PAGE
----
There it was. I got my run in early because Wimbledon was coming on at 8 a.m. Central Time. Serena Williams was vying for her second “Serena Slam” in her career (winning the four Grand Slam tennis tournaments consecutively.) She is also on schedule to win all four in the same calendar year if she wins the US Open tournament in September.

There on center court, in the privilege of the privileged, in jolly old England, in exclusive aristocratic Britain, was this inner-city African American woman, who along with her sister, Venus, was coached by their father on broken glass-ridden outdoor courts in inner-city Los Angeles. Richard, their father, had no pedigree in tennis; he had checked out books and videos from the public library. However, there Serena was, vying to win her sixth Wimbledon, (Venus has won five, as well).

Exactly 40 years ago I had watched Arthur Ashe become the first African American man to win the male championships at Wimbledon. (The US Open stadium is named in his honor.) Mr. Ashe, who died from HIV AIDS due to an improper blood transfusion, would be quoted when asked during his battle with that disease, “Is this the toughest challenge you have ever faced in your life?” “No,” replied Ashe, “being a black man in America is the toughest challenge I ever faced.”

Alas, but that was 40 years ago. Since then, we have had Denzel Washington, Ben Carson, President Obama, Michael Jordan, Oprah Winfrey, and hundreds of other successful African Americans in every walk of life imaginable.

But there we were, center court, the pundits subtly sniping, “She’s just athletic.” That’s what they said was the reason blacks couldn’t play quarterback in football. “She’s not really a good example of sportsmanship.” REALLY ?!!! Ironically, John McEnroe, who during his playing career cursed out umpires and threw outlandish tantrums on a regular basis, was now serving as an expert commentator for this very event!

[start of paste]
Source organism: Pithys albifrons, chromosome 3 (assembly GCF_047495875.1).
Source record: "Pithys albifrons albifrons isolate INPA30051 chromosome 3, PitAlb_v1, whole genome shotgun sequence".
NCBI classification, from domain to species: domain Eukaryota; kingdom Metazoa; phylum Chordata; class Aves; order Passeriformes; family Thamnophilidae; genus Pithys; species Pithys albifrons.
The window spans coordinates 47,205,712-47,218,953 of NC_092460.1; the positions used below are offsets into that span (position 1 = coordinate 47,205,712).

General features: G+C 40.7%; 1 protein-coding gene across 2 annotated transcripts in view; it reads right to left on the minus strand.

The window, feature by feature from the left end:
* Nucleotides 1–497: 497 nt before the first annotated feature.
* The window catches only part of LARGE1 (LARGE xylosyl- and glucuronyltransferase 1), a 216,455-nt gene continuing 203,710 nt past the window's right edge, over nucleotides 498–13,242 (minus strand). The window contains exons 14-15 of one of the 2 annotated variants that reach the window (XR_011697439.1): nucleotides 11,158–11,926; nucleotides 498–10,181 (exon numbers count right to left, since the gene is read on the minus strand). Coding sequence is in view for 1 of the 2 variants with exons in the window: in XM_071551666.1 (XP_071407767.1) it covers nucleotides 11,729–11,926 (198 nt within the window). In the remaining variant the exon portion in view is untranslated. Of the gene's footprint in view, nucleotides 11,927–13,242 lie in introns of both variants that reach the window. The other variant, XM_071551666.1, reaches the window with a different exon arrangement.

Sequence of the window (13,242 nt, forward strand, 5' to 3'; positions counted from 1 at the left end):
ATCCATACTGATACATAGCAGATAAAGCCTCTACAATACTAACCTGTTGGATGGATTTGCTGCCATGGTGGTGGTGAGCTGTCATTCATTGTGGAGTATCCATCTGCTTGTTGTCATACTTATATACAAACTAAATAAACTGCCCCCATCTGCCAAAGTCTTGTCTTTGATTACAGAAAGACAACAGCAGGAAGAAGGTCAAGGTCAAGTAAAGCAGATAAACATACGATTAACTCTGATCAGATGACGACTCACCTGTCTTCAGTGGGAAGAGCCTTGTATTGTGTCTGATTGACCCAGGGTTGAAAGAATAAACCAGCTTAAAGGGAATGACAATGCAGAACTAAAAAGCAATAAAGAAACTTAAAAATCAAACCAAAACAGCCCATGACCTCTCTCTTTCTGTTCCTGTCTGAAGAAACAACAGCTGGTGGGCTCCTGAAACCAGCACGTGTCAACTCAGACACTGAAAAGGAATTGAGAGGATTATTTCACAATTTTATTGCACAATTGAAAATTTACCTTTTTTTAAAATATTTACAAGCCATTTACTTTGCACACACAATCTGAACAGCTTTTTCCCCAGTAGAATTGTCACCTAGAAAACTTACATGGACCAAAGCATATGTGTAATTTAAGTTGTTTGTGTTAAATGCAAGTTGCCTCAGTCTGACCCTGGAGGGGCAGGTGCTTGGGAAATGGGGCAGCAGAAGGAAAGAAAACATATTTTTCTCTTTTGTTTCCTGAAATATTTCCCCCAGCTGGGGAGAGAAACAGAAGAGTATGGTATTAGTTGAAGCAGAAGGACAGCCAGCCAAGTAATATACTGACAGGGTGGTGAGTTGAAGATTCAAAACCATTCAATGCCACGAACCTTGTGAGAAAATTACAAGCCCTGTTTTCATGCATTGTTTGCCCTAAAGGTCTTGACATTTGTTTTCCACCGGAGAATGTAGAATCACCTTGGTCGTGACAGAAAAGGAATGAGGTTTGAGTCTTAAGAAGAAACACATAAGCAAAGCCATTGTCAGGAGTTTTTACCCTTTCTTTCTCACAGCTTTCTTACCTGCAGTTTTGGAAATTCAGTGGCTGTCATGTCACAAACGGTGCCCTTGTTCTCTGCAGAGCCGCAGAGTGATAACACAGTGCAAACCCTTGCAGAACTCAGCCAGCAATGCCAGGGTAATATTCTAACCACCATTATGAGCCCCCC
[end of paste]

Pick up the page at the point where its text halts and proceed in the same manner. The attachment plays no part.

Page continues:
Here we are, center court, a thirty-three-year-old Grand Slam champion, having accomplished this feat 20 times, never once embroiled in any kind of scandal, misconduct or impropriety on or off the court. But we can’t measure her accomplishments honorably.

The Bible calls this an abomination, and though the context is merely sports, the fabric of double standards has permeated our history in areas of economy, education, judicial systems and social inequities for centuries.

Here we are, center court, Serena faces a valiant opponent. Serena prevails 6-4, 6-4. Incredibly at the obvious match point, time goes into a capsule…the umpire gives no call, the opponent looks uncertain, Serena actually prepares to keep on playing. Then after a 15-second pause, the announcer states, “Champion Ms. Williams.” The crowd courteously acknowledges.

But the real excitement is reserved for the glass-ridden courts across inner-city America!!! Congratulations Williams family!! A human chronicle of dedication, giftedness and triumph.

Redeemed from the ash heap,
Anthony Gordon

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